Hamsun’s best-known novel, Hunger, first published in 1890, has never been out of print and it is still sold in the UK. It is the fictionalised memoir of a youth driven by an ambition to write who is starving to death in what was then the capital of Norway, Christiana. Utterly wrapped up in himself, and interested in no one else, he is completely alone in a crowded city.

The author had no literary training. But his collaboration with the Nazis cannot be put down to ignorance, or compared with the case of PG Wodehouse, a political innocent who found himself living under Nazi occupation and who later confessed that he had been a complete fool to agree to broadcast on German radio. Hamsun’s Nazi sympathies were the natural outcome of prejudices he had harboured for years. He did not like big cities and had mystic ideas about men and people returning to their ancient rural roots, which chimed with Nazi mythology.

He was a life-long admirer of German culture. He backed the Germans in the First World War, supported Norway’s fascist movement in the 1930s, and when Norway was under Nazi occupation, he met Hitler and gave Goebbels the Nobel Prize Medal for Literature that he had been awarded in 1920.

Neither did he relent or apologise when the war was over. A week after Hitler committed suicide, Hamsun wrote an obituary praising him as ”a warrior for mankind”, ”a prophet of the gospel of justice for all nations” and ”a reformer of the highest sort”.

He was arrested in 1945 and it was only the fact that he was then aged 85, and the suspicion that he had gone soft in the head, that protected him from the prospect of joining Norway’s wartime prime minister, Vidrun Quisling, in front of a firing squad. Instead, his property was confiscated, he was put under psychiatric observation, and died, disgraced but unrepentant, in 1952, aged 92. The government insists that nothing about this week’s celebrations is intended to excuse or obscure Hamsun’s ghastly politics. Norway’s Foreign Minister, Jonas Gahr Stoere, insisted: ”The Hamsun anniversary in no way condones Hamsun’s support for the Nazi regime. He received massive condemnation for this after the war and his pro-Nazi activities must continue to be condemned.”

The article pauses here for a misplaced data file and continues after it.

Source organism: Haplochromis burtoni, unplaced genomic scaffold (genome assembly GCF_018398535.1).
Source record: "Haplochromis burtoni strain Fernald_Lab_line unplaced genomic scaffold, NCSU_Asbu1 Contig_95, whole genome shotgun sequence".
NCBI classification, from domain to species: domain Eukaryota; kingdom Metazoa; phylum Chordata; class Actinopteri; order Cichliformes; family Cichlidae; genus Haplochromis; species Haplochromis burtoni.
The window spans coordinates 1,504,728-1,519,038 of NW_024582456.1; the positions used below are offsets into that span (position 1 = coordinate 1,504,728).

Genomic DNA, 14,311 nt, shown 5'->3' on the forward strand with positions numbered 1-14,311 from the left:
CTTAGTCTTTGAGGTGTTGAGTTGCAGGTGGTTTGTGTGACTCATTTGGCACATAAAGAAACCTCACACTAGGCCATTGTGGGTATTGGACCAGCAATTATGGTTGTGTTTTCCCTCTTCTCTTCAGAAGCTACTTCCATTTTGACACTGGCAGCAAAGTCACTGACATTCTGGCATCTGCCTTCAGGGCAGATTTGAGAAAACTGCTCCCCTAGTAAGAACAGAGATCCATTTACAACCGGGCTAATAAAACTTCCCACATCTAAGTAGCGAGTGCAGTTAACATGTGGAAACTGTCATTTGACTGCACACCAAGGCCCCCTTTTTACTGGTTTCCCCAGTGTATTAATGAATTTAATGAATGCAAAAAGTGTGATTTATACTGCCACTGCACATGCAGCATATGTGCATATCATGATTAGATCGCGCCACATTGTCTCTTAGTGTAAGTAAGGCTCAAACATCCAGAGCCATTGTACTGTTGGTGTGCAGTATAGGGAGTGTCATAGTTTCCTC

There is no attempt to gloss over Hamsun’s Nazi sympathies in the events commemorating his anniversary, the minister said. ”Democracy and the education of future generations will best be served by being completely frank about these divergent aspects of Hamsun’s life.”

But Mr Tenembaum retorted: ”We can declare a year of commemorations, issue a stamp, write a musical – and then we say we are doing it to educate people about the Nazis.”

On the wrong side: Artists who erred

  • PG Wodehouse was trapped in occupied France in 1940, travelled to Berlin and made five humorous broadcasts on German radio. It did not cross his mind that he would be considered a traitor. Despite a huge public outcry, he was cleared, and received a knighthood shortly before his death in 1975. But he never returned to the UK.
  • Ezra Pound, one of the greatest American poets of the century, met Mussolini in 1933, and spent the war in Italy making hysterical anti-Semitic, pro-fascist broadcasts. Arrested in 1945, he narrowly escaped execution and spent 12 years in a hospital for the criminally insane.
  • Carl Orff, composer of the raunchy opera Carmina Burana, lived and prospered in Germany throughout the Third Reich, but lied his way out of trouble by fooling a de-Nazification court into believing that he had joined the White Rose resistance movement.